Last week's launch of Microsoft’s Surface product is a good thing for tablet veteran Fujitsu, even if it only shows the battle is actually between Android and iOS.
The Japanese vendor, in its various European incarnations as International Computers Limited and Fujitsu-Siemens, has often been a lonely voice pushing tablet-like form factors. It currently aims its own Windows 7 and Android tablets at business customers, and is considering whether to launch its Android smartphone in the European market.
So Dr Joseph Reger, CTO at Fujitsu Technology Solutions, might be expected to be rather put out that now the technology building blocks for a mass commercial tablet appear to be in place, Microsoft is barging in with its own hardware platforms based around the upcoming Windows 8.
“I’m not panicking at all,” he told The Register in London last week. “Two things can happen. It’s successful, and grabs market share and the market is growing.”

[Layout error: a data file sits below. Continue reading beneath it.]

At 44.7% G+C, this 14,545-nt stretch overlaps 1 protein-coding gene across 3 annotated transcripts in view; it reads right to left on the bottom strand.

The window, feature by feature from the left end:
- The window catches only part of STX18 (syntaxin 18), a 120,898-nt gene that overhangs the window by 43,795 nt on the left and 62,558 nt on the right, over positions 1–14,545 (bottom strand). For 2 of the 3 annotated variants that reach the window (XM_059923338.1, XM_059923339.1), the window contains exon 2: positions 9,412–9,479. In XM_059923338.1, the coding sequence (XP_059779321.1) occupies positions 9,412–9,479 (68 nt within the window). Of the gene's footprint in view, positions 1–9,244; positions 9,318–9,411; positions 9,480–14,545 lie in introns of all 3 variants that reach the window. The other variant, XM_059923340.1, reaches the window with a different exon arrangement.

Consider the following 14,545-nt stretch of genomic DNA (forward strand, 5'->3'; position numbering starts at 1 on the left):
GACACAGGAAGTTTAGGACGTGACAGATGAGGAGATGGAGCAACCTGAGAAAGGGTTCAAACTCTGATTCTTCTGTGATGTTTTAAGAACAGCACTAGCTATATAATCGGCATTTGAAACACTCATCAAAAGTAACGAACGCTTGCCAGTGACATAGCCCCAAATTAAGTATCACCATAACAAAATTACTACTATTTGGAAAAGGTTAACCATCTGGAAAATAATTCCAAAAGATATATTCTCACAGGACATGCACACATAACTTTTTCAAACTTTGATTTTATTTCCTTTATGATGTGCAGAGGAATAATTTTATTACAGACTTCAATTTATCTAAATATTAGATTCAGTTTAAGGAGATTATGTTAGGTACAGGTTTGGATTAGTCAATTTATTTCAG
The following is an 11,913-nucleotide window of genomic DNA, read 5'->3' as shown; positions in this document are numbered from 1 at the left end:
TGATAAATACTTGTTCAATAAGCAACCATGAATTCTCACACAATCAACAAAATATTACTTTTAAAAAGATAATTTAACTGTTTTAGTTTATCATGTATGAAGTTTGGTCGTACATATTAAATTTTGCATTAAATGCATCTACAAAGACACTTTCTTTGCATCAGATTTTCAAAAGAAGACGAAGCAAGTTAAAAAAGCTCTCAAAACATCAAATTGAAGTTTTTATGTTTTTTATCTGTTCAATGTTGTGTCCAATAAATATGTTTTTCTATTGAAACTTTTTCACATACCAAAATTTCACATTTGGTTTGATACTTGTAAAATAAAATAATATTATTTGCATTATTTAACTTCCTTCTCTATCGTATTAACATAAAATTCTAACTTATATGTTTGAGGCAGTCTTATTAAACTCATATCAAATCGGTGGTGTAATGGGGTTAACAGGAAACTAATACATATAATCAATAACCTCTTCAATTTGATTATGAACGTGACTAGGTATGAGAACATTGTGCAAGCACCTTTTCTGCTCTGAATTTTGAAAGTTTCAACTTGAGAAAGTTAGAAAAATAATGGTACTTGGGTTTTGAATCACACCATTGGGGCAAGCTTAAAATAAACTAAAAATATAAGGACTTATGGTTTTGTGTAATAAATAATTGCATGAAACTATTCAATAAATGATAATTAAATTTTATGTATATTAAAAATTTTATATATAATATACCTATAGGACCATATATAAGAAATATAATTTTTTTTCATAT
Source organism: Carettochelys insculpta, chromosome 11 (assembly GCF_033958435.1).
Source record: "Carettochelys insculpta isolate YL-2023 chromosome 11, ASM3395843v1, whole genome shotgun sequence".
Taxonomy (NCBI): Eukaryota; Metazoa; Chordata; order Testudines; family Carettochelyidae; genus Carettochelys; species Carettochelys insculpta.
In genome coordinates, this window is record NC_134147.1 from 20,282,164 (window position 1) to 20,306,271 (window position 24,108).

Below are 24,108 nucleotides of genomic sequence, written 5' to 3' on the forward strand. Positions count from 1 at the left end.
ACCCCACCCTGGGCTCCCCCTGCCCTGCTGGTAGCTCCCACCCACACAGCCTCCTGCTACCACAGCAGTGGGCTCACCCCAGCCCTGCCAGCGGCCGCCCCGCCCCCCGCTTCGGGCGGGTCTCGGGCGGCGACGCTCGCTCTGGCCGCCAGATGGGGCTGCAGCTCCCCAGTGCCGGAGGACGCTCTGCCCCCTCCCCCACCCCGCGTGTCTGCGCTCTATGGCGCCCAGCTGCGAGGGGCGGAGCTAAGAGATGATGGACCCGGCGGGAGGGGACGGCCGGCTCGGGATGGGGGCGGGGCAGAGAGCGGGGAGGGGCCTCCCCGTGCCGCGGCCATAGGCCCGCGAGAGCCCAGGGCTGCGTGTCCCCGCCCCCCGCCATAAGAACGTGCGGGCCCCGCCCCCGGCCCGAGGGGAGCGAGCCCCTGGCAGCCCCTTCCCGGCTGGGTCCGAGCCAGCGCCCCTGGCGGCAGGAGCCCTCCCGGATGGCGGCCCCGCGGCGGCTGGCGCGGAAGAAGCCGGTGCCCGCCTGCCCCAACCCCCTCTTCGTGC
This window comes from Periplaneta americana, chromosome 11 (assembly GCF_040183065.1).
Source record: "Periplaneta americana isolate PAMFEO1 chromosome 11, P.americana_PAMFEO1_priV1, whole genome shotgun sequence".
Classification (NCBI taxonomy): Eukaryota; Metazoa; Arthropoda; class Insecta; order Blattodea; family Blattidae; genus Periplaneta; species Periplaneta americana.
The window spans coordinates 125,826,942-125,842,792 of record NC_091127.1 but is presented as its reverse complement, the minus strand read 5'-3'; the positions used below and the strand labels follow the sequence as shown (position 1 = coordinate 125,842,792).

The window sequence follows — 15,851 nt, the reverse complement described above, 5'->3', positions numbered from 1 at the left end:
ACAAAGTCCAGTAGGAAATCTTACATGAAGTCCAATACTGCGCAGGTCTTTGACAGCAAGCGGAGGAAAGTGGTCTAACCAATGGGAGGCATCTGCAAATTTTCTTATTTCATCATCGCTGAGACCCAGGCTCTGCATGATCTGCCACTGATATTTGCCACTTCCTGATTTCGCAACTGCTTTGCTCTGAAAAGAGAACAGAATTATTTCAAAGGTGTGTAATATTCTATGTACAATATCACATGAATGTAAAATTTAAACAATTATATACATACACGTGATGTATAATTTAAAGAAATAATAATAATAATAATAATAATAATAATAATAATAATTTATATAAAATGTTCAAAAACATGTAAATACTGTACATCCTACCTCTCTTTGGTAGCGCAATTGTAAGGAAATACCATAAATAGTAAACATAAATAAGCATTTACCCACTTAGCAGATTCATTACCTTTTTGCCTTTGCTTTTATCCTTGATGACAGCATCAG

Alternatively, “If it’s not successful, that brings clarity. Then we know the tablet space is a fight between Android and iOS.”
And, he continued, “If both are successful, then we can have a debate about what’s more important.”
For Fujitsu, what’s important – apart from shifting its own branded kit – is being able to sensibly plug mobile devices into the corporation. The vendor was a big fan of BYOD, Reger said, particularly when the D element was Fujitsu's own devices.
However, that endorsement was conditional on employees' devices being “manageable” by the corporation – and enterprise management platforms, tools and services are, unsurprisingly, a major preoccupation of the firm.
“Without that, BYOD is one of the most dangerous things ever,” Reger declared.
He said that while the extremist positions were for companies to supply just one device, or to accept “any device”, the sensible position was for companies to support a reasonable degree of choice among users. ®